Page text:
Specificity Vs. Sensitivity of COVID-19 Tests

When we are doing medical testing, there are a few questions we need to ask to understand the validity of any test. The validity of a test indicates if the test determines what we are looking for. For example, how valid is a home pregnancy test to determine if I am pregnant? In other words, does a positive or negative test give me the information I want:

Am I pregnant or not?

And if I test positive or negative, what are the chances the results are accurate?

Two important concepts in medical testing need to be understood: sensitivity and specificity.

Specificity and sensitivity are the yin and yang of the testing world and convey critical information about what a test can and cannot tell us. Both are needed to fully understand a test’s strengths as well as its shortcomings.

Sensitivity measures how often a test correctly generates a positive result for people who have the condition that’s being tested for (also known as the “true positive” rate). A test that’s highly sensitive will flag almost everyone who has the disease and not generate many false-negative results. (Example: a test with 90% sensitivity will correctly return a positive result for 90% of people who have the disease, but will return a negative result — a false-negative — for 10% of the people who have the disease and should have tested positive.)

Specificity measures a test’s ability to correctly generate a negative result for people who don’t have the condition that’s being tested for (also known as the “true negative” rate). A high-specificity test will correctly rule out almost everyone who doesn’t have the disease and won’t generate many false-positive results. (Example: a test with 90% specificity will correctly return a negative result for 90% of people who don’t have the disease, but will return a positive result — a false-positive — for 10% of the people who don’t have the disease and should have tested negative.)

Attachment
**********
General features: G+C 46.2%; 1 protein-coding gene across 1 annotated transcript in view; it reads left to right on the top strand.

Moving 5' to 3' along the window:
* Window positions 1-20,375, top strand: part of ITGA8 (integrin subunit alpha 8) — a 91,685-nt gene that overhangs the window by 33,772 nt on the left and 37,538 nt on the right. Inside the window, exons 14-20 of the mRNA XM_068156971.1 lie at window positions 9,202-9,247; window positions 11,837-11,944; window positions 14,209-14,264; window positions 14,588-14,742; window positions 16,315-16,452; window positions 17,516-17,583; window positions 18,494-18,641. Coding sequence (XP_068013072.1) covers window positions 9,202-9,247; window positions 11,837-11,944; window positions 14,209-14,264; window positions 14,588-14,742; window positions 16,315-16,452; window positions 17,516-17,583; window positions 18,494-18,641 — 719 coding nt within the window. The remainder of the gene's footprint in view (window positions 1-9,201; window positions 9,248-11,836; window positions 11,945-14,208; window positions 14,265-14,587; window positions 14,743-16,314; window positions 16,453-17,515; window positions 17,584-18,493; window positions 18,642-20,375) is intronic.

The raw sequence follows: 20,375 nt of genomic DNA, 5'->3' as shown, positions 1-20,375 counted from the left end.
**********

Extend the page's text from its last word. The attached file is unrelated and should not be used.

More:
The following graphic shows how these terms apply to one of the most commonly used tests: a pregnancy test.

It’s important to recognize that sensitivity and specificity exist in a state of balance. Increased sensitivity – the ability to correctly identify people who have the disease — usually comes at the expense of reduced specificity (meaning more false-positives). Likewise, high specificity — when a test does a good job of ruling out people who don’t have the disease – usually means that the test has lower sensitivity (more false-negatives).

Another everyday example

Airport security offers a good example of how these tradeoffs play out in practice. To ensure that truly dangerous items like weapons cannot be brought onboard an aircraft, scanners at a security checkpoint may also alarm for harmless items like belt buckles, watches, and jewelry. The scanner prioritizes sensitivity and will flag almost anything that seems like it could be dangerous. But that means it also has low specificity and is prone to false alarms; a positive result is much more likely to be a shampoo bottle than it is an explosive device.

What’s a ‘good’ test? It depends

The ideal test is one that has both high sensitivity and high specificity, but the value of a test depends on the situation.

Generally speaking, “a test with a sensitivity and specificity of around 90% would be considered to have good diagnostic performance.”

But just as important as the numbers, it’s crucial to consider what kind of patients the test is being applied to.

Mammograms are used to screen for breast cancer; a positive result requires follow-up with an invasive breast biopsy to confirm the diagnosis.

In our case, anyone who tested positive for IgM we refer to their primary care physician for further tests for active COVID-19.

It is important to take into account patient history and understand how the testing relates to the individual and how we use the test results to drive patient care.

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